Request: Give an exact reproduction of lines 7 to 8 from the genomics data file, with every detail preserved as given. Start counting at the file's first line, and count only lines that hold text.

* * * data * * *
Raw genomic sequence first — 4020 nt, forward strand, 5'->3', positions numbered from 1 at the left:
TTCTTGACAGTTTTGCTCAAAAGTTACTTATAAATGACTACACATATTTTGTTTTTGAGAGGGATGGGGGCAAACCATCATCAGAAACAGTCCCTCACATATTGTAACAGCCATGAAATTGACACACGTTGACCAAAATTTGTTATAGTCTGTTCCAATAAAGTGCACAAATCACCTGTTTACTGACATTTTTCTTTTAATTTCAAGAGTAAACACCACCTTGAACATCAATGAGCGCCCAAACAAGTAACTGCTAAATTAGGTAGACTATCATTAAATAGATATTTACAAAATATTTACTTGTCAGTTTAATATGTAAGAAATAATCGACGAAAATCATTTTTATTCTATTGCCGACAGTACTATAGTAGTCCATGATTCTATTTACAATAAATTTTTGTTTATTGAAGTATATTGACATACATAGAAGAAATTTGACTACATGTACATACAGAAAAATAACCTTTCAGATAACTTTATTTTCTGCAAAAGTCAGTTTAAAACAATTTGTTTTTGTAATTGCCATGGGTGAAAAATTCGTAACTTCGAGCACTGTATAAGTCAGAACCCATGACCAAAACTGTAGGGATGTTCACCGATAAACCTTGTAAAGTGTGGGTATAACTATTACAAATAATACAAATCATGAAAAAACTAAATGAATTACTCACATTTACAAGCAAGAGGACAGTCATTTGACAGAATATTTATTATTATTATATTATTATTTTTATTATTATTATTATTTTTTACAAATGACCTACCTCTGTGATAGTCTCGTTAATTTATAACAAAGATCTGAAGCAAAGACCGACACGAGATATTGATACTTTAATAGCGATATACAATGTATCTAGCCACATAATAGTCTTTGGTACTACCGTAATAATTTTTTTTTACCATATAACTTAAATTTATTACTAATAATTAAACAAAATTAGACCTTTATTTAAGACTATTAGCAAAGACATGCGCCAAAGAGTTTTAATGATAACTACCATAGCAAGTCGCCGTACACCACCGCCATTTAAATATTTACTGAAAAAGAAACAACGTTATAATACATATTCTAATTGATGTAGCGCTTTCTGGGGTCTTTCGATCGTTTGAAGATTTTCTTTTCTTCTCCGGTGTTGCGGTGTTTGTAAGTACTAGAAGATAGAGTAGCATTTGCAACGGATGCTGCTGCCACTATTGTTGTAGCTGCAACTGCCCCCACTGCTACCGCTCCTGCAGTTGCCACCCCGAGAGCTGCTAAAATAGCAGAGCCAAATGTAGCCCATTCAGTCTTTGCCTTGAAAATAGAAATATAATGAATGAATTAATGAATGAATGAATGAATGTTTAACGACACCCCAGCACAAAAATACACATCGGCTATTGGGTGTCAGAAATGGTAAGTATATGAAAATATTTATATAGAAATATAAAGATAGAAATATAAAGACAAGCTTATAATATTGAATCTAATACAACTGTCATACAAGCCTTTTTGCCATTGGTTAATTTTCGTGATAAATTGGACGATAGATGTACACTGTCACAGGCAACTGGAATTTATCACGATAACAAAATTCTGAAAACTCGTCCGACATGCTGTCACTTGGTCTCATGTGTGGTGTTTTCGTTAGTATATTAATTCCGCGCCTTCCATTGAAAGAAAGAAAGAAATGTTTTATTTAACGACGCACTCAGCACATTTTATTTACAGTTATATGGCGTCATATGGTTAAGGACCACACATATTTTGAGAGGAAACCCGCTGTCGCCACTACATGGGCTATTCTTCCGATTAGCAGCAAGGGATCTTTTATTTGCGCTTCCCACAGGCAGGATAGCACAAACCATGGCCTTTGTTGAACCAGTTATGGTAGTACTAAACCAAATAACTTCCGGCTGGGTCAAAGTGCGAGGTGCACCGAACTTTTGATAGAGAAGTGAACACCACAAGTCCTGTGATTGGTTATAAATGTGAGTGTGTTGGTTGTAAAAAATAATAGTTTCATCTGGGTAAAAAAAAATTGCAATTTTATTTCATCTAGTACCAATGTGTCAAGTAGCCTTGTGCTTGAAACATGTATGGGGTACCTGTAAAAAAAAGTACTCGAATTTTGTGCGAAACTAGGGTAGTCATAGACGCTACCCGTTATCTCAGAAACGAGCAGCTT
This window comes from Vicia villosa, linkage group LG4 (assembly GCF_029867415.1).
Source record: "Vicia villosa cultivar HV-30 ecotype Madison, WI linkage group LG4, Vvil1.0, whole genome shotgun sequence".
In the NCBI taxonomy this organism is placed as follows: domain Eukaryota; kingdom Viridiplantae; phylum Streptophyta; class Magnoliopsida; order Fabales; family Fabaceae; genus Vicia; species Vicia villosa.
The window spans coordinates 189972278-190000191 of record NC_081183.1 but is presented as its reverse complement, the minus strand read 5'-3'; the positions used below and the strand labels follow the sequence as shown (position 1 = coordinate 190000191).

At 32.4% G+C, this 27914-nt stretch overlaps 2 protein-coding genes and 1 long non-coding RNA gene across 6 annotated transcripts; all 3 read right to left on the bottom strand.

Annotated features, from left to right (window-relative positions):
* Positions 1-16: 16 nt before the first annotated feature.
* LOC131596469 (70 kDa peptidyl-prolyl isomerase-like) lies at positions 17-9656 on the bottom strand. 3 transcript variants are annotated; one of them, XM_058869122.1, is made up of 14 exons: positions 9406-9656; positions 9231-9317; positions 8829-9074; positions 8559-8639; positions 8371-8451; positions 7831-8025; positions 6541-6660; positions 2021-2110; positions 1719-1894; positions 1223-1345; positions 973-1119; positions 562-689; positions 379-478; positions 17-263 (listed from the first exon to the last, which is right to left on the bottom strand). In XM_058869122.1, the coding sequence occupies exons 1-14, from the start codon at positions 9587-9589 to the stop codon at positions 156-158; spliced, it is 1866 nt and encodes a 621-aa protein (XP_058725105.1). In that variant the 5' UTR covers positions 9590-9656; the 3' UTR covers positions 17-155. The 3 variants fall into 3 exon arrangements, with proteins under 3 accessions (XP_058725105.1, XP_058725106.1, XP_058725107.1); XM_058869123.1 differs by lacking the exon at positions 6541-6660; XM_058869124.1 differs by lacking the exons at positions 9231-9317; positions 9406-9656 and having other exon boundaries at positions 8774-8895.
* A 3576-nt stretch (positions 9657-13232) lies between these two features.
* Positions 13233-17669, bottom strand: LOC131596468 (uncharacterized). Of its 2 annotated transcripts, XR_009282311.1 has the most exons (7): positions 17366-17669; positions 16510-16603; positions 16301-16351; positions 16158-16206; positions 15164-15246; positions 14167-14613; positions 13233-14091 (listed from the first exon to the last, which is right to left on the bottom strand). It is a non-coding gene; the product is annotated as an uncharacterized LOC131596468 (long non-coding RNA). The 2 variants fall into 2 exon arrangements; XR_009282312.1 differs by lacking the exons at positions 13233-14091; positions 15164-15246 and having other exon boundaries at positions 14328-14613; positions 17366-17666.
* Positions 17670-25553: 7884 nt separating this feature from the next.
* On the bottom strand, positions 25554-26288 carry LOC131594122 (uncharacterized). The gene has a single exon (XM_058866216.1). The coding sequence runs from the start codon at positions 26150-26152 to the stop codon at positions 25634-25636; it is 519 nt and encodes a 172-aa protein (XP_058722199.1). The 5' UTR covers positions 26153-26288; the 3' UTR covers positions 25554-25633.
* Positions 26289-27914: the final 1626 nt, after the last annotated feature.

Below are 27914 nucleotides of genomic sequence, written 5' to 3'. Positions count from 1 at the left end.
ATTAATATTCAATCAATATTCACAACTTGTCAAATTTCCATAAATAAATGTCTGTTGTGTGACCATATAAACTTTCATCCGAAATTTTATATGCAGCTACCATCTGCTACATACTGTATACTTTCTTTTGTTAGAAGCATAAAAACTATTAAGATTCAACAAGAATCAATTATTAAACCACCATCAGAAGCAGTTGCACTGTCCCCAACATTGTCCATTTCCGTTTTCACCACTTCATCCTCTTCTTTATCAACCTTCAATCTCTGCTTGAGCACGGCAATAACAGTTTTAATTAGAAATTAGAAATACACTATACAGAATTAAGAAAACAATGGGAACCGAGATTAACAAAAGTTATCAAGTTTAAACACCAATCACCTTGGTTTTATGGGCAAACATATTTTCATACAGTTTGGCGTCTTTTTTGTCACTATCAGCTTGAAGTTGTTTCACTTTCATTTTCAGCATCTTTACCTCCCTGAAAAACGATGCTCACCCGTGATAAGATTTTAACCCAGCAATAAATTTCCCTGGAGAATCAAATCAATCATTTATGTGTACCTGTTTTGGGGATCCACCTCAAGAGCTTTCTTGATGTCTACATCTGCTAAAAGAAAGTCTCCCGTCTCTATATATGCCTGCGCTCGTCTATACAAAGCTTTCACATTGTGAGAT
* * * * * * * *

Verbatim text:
At 32.4% G+C, this 27914-nt stretch overlaps 2 protein-coding genes and 1 long non-coding RNA gene across 6 annotated transcripts; all 3 read right to left on the bottom strand.

Annotated features, from left to right (window-relative positions):